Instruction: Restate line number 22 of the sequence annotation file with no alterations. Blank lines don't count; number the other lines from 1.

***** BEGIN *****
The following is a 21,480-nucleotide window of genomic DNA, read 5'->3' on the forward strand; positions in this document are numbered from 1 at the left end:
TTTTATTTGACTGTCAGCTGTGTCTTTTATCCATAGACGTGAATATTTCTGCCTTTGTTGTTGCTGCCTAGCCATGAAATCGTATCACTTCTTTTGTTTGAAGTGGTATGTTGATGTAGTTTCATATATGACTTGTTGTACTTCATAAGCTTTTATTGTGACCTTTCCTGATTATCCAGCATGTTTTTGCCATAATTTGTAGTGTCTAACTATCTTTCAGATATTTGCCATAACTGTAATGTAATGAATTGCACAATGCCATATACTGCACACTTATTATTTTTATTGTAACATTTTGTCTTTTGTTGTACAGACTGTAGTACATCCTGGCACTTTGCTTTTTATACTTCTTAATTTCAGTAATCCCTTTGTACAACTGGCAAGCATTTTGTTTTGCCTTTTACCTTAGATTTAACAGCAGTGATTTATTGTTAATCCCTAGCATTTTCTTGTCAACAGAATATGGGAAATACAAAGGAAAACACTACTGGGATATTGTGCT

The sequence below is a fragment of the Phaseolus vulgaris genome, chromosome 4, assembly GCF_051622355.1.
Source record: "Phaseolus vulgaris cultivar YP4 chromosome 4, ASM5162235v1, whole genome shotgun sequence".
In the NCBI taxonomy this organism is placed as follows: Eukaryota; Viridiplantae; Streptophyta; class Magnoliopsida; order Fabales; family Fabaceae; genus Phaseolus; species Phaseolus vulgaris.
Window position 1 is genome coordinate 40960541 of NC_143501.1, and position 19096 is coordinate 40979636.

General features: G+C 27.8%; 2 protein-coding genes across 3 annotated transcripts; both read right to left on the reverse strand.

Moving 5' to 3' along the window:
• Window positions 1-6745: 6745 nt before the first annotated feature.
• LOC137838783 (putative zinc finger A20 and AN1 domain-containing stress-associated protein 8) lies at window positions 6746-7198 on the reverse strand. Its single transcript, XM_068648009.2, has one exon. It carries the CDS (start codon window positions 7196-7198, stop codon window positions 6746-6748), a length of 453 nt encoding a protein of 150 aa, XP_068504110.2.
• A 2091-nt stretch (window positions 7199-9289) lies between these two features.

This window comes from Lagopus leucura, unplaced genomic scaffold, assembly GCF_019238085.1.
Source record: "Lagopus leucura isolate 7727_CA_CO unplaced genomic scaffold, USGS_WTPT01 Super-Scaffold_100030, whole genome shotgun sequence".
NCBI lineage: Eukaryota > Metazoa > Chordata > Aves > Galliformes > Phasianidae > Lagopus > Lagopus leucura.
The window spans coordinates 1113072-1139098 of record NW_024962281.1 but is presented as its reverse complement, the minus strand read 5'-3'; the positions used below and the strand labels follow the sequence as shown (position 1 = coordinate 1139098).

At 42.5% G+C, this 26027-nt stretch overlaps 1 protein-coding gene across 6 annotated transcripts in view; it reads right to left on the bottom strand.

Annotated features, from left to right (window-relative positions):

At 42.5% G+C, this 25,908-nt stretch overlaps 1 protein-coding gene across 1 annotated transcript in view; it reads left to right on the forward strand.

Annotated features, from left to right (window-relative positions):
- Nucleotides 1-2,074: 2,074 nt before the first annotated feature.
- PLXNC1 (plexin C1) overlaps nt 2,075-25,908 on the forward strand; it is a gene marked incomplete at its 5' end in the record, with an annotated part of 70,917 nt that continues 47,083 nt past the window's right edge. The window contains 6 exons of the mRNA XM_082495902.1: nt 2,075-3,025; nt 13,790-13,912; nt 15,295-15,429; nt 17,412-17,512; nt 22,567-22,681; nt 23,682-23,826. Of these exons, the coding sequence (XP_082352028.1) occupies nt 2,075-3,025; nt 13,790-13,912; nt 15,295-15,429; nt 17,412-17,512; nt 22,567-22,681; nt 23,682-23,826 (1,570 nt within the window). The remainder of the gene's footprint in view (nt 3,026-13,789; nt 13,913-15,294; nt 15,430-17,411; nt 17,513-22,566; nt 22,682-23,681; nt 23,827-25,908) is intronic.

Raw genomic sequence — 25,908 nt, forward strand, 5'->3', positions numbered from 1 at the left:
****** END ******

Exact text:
Raw genomic sequence — 25,908 nt, forward strand, 5'->3', positions numbered from 1 at the left: